repnsp6QHD43415ITASSER2902,5582.60.762.814.11.421.70.0
      repnsp7QHD43415YASARA6NUR, 2AHM, 3UB0833,2562.93.08.481.90.09.60.0
      repnsp8QHD43415YASARA6NUR, 3UB0, 5XOG1983,3395.98.919.252.019.79.10.0
      repnsp9QHD43415YASARAMultiple113Dimer3,3861.50.120.414.247.817.70.0
      repnsp10QHD43415YASARAMultiple139Zn3,3441.80.444.628.17.220.10.0
      repRNA-directed RNA polymeraseQHD43415YASARA6NUR932Zn5,0862.22.830.542.011.513.32.8
      repHelicaseQHD43415YASARA5WWP, 6JYT601Zn5,5981.51.535.826.623.514.10.0
      repGuanine-N7 methyltransferaseQHD43415YASARA5NFY, 5C8T527Zn2,7942.12.436.120.124.117.52.3
      repUridylate-specific endoribonucleaseQHD43415YASARAMultiple3462,4891.30.437.923.429.87.81.2
      rep2′-O-methyltransferaseQHD43415YASARA2XYV, 5YNN298Na, Mg, SAH2,4951.30.040.323.818.113.44.4
      SSpike glycoproteinQHD43416.1YASARA6CRW, 6NB6, 5X581273Trimer/Membrane6,6123.05.440.423.025.310.40.9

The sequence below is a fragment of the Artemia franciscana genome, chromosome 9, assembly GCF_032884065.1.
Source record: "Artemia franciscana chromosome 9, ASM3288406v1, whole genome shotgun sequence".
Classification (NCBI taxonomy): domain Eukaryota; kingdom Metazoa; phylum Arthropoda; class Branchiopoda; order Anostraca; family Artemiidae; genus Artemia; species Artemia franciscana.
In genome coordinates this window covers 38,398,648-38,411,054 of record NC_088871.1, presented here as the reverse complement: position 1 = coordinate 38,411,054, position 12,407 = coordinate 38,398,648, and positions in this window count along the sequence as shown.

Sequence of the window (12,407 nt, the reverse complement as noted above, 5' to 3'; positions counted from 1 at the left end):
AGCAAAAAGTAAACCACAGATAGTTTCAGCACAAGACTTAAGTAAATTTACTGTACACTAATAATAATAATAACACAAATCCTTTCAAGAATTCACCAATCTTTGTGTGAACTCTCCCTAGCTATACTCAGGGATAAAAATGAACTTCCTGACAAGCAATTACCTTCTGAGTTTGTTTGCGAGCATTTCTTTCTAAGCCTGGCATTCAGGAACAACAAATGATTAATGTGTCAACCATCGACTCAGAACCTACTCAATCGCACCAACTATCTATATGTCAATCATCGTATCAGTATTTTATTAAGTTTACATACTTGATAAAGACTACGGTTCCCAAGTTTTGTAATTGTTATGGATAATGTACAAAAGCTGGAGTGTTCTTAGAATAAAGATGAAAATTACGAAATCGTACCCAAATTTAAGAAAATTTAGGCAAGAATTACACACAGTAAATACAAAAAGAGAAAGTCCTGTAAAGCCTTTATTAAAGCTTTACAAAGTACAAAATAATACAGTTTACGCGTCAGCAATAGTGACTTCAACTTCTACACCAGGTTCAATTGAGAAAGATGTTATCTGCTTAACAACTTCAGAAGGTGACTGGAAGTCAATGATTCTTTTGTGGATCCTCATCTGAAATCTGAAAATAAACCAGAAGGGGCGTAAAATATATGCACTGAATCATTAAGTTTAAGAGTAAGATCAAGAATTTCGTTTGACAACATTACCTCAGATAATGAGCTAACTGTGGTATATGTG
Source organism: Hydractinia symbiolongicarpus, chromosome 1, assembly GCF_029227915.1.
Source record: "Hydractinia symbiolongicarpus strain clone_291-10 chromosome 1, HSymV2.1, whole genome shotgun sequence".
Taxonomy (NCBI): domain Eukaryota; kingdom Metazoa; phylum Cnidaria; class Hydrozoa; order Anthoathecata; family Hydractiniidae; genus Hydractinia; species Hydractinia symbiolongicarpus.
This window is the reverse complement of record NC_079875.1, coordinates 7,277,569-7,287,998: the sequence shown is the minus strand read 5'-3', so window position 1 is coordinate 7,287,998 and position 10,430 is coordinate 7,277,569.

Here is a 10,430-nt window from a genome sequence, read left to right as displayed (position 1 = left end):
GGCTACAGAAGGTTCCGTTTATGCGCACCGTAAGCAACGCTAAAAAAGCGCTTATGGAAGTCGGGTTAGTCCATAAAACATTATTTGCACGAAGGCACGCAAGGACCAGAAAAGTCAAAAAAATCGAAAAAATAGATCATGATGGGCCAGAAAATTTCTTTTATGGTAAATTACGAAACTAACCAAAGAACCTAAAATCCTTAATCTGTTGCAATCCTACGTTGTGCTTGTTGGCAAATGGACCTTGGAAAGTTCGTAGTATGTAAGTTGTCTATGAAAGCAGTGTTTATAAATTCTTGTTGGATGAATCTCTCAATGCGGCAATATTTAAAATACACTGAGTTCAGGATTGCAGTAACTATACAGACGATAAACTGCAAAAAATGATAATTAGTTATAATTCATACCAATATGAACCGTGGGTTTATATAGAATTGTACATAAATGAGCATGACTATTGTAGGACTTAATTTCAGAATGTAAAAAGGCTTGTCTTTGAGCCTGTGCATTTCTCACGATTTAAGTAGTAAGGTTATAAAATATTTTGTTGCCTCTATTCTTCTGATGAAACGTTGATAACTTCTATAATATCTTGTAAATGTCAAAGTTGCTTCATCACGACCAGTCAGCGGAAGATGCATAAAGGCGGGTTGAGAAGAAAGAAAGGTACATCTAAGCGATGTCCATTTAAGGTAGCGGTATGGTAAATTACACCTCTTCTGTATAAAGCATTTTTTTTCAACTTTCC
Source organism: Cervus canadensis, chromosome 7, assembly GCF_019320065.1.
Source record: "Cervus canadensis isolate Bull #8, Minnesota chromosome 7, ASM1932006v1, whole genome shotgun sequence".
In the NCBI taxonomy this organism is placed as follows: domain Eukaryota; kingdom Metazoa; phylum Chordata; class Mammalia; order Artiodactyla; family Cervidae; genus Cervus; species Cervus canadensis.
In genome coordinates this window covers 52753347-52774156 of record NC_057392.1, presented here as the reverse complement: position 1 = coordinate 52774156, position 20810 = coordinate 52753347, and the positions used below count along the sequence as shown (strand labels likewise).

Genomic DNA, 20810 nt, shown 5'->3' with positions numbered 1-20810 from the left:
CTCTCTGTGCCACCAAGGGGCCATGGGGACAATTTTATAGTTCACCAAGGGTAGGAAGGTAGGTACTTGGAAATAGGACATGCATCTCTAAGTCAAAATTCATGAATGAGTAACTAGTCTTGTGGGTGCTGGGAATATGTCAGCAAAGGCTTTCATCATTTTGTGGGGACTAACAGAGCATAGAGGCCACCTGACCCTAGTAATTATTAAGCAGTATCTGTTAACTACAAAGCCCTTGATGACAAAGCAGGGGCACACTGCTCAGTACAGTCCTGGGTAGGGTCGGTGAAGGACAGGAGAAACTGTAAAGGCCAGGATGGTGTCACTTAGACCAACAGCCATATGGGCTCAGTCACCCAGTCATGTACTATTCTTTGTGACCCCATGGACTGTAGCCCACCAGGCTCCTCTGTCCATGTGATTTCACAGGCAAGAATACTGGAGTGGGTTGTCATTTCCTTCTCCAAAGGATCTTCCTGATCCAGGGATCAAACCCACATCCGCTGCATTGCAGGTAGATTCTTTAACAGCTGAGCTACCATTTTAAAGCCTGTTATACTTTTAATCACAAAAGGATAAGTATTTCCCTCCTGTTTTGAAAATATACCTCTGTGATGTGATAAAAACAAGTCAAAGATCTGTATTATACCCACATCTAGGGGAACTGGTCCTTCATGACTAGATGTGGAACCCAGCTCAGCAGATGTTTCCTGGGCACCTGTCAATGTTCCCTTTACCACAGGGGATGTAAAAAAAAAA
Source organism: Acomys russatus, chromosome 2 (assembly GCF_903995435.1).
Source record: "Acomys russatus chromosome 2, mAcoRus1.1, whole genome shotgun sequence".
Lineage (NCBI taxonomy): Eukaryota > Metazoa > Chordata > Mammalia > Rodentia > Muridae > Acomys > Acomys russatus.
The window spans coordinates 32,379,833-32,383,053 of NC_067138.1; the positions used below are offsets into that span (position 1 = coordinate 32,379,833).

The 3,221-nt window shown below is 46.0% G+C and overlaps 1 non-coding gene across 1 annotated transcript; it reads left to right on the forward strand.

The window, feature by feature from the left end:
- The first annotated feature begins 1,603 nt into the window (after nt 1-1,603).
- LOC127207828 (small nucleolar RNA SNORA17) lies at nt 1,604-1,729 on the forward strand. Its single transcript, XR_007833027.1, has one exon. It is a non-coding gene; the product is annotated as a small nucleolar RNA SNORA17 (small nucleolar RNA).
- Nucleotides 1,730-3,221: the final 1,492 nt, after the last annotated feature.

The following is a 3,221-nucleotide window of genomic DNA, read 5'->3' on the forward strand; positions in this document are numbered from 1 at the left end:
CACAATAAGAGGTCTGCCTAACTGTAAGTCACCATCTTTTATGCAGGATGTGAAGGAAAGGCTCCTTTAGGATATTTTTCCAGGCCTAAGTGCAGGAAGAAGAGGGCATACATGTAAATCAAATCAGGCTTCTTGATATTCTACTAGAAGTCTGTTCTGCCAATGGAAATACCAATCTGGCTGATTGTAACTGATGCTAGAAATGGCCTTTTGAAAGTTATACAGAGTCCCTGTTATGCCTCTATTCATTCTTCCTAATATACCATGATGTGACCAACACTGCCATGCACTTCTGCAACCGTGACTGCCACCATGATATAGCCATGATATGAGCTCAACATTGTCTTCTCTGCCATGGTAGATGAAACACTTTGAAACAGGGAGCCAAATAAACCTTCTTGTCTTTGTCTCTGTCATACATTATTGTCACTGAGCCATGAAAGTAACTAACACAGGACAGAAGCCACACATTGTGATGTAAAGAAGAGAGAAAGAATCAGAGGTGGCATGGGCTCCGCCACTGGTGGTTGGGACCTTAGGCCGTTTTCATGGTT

3aProtein 3aQIM47458.1ITASSER275652.70.673.812.02.511.60.0
      EEQIM47459.1ITASSER75944.82.218.758.70.016.06.7
      MMembrane proteinQIM47460.1ITASSER2221,5072.70.551.820.77.719.80.0
      6ORF6QIM47461.1ITASSER61319.28.257.56.49.126.01.0
      7a7aQHD43421.1YASARA1XAK, 1YO4121426.56.533.117.432.217.40.0
      8ORF8QIM47463.1ITASSER121352.20.469.410.70.019.80.0
      NNucleoproteinQHD43423.2YASARA/ITASSERMultiple4192,2612.70.247.526.20.019.76.6
      10ORF10QIM47465.1ITASSER382.60.042.131.626.30.00.0
      Figure thumbnail gr1
      Figure 1SARS-CoV-2 structural/evolution dynamicome workflow. Shown are data for the RNA-directed RNA polymerase.
      Figure thumbnail gr2
      Figure 2SARS-CoV-2 structural/evolution models. Shown in the middle is the viral RNA with protein-coding genes in red. Gray lines connect the RNA region to each protein. Colors on the models are based on z-score levels of conservation for each protein based on extracted sequences (). Gray amino acids fall below the average conservation (value <0) for each protein; yellow, 0–0.5; light orange, 0.5–1; orange, 1–1.5; dark orange, 1.5–2; red, >2.